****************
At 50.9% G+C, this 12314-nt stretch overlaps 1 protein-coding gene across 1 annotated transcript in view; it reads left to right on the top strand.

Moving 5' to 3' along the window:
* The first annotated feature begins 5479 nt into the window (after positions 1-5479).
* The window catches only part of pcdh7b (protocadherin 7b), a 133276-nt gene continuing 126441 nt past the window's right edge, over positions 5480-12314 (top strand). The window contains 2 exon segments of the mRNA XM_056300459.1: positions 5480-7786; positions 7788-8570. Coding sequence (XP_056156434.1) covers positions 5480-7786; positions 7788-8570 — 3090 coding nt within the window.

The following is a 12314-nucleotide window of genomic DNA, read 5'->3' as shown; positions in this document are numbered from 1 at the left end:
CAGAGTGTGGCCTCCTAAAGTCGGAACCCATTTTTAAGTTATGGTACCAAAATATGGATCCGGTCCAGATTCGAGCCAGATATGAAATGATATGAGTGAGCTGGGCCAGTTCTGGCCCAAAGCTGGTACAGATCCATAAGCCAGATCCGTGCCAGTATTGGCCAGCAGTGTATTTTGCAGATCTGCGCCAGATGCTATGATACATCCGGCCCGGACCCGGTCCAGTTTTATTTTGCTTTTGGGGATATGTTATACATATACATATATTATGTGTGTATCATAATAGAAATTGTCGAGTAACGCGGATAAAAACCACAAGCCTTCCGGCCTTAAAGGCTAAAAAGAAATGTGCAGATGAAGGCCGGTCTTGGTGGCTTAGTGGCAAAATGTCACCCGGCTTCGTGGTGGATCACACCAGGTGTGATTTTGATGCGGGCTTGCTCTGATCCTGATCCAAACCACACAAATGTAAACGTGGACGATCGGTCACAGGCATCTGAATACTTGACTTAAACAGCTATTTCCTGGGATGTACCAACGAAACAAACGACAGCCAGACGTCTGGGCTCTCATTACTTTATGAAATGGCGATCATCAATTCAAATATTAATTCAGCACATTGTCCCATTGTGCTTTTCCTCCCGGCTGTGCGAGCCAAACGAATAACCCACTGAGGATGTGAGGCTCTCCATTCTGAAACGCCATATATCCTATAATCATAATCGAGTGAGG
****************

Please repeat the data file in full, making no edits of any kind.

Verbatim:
At 50.9% G+C, this 12314-nt stretch overlaps 1 protein-coding gene across 1 annotated transcript in view; it reads left to right on the top strand.

Moving 5' to 3' along the window:
* The first annotated feature begins 5479 nt into the window (after positions 1-5479).
* The window catches only part of pcdh7b (protocadherin 7b), a 133276-nt gene continuing 126441 nt past the window's right edge, over positions 5480-12314 (top strand). The window contains 2 exon segments of the mRNA XM_056300459.1: positions 5480-7786; positions 7788-8570. Coding sequence (XP_056156434.1) covers positions 5480-7786; positions 7788-8570 — 3090 coding nt within the window.

The following is a 12314-nucleotide window of genomic DNA, read 5'->3' as shown; positions in this document are numbered from 1 at the left end:
CAGAGTGTGGCCTCCTAAAGTCGGAACCCATTTTTAAGTTATGGTACCAAAATATGGATCCGGTCCAGATTCGAGCCAGATATGAAATGATATGAGTGAGCTGGGCCAGTTCTGGCCCAAAGCTGGTACAGATCCATAAGCCAGATCCGTGCCAGTATTGGCCAGCAGTGTATTTTGCAGATCTGCGCCAGATGCTATGATACATCCGGCCCGGACCCGGTCCAGTTTTATTTTGCTTTTGGGGATATGTTATACATATACATATATTATGTGTGTATCATAATAGAAATTGTCGAGTAACGCGGATAAAAACCACAAGCCTTCCGGCCTTAAAGGCTAAAAAGAAATGTGCAGATGAAGGCCGGTCTTGGTGGCTTAGTGGCAAAATGTCACCCGGCTTCGTGGTGGATCACACCAGGTGTGATTTTGATGCGGGCTTGCTCTGATCCTGATCCAAACCACACAAATGTAAACGTGGACGATCGGTCACAGGCATCTGAATACTTGACTTAAACAGCTATTTCCTGGGATGTACCAACGAAACAAACGACAGCCAGACGTCTGGGCTCTCATTACTTTATGAAATGGCGATCATCAATTCAAATATTAATTCAGCACATTGTCCCATTGTGCTTTTCCTCCCGGCTGTGCGAGCCAAACGAATAACCCACTGAGGATGTGAGGCTCTCCATTCTGAAACGCCATATATCCTATAATCATAATCGAGTGAGG